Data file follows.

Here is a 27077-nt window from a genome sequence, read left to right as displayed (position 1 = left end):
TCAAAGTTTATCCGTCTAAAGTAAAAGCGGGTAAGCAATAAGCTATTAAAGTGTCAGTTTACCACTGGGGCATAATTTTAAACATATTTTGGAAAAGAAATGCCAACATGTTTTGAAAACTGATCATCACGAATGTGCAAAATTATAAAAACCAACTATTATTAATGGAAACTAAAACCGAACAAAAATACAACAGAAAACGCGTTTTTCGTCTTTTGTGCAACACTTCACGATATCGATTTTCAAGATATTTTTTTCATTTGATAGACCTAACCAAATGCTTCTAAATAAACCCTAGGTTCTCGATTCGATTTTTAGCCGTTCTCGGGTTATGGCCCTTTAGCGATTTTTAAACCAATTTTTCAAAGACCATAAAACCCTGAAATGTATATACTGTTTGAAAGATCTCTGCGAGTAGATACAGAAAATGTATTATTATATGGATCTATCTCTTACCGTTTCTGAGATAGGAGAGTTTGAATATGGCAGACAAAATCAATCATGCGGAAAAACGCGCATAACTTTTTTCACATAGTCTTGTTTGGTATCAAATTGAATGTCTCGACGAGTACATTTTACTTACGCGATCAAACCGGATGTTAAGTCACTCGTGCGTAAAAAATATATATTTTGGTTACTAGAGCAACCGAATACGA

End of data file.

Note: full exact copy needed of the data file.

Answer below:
Here is a 27077-nt window from a genome sequence, read left to right as displayed (position 1 = left end):
TCAAAGTTTATCCGTCTAAAGTAAAAGCGGGTAAGCAATAAGCTATTAAAGTGTCAGTTTACCACTGGGGCATAATTTTAAACATATTTTGGAAAAGAAATGCCAACATGTTTTGAAAACTGATCATCACGAATGTGCAAAATTATAAAAACCAACTATTATTAATGGAAACTAAAACCGAACAAAAATACAACAGAAAACGCGTTTTTCGTCTTTTGTGCAACACTTCACGATATCGATTTTCAAGATATTTTTTTCATTTGATAGACCTAACCAAATGCTTCTAAATAAACCCTAGGTTCTCGATTCGATTTTTAGCCGTTCTCGGGTTATGGCCCTTTAGCGATTTTTAAACCAATTTTTCAAAGACCATAAAACCCTGAAATGTATATACTGTTTGAAAGATCTCTGCGAGTAGATACAGAAAATGTATTATTATATGGATCTATCTCTTACCGTTTCTGAGATAGGAGAGTTTGAATATGGCAGACAAAATCAATCATGCGGAAAAACGCGCATAACTTTTTTCACATAGTCTTGTTTGGTATCAAATTGAATGTCTCGACGAGTACATTTTACTTACGCGATCAAACCGGATGTTAAGTCACTCGTGCGTAAAAAATATATATTTTGGTTACTAGAGCAACCGAATACGA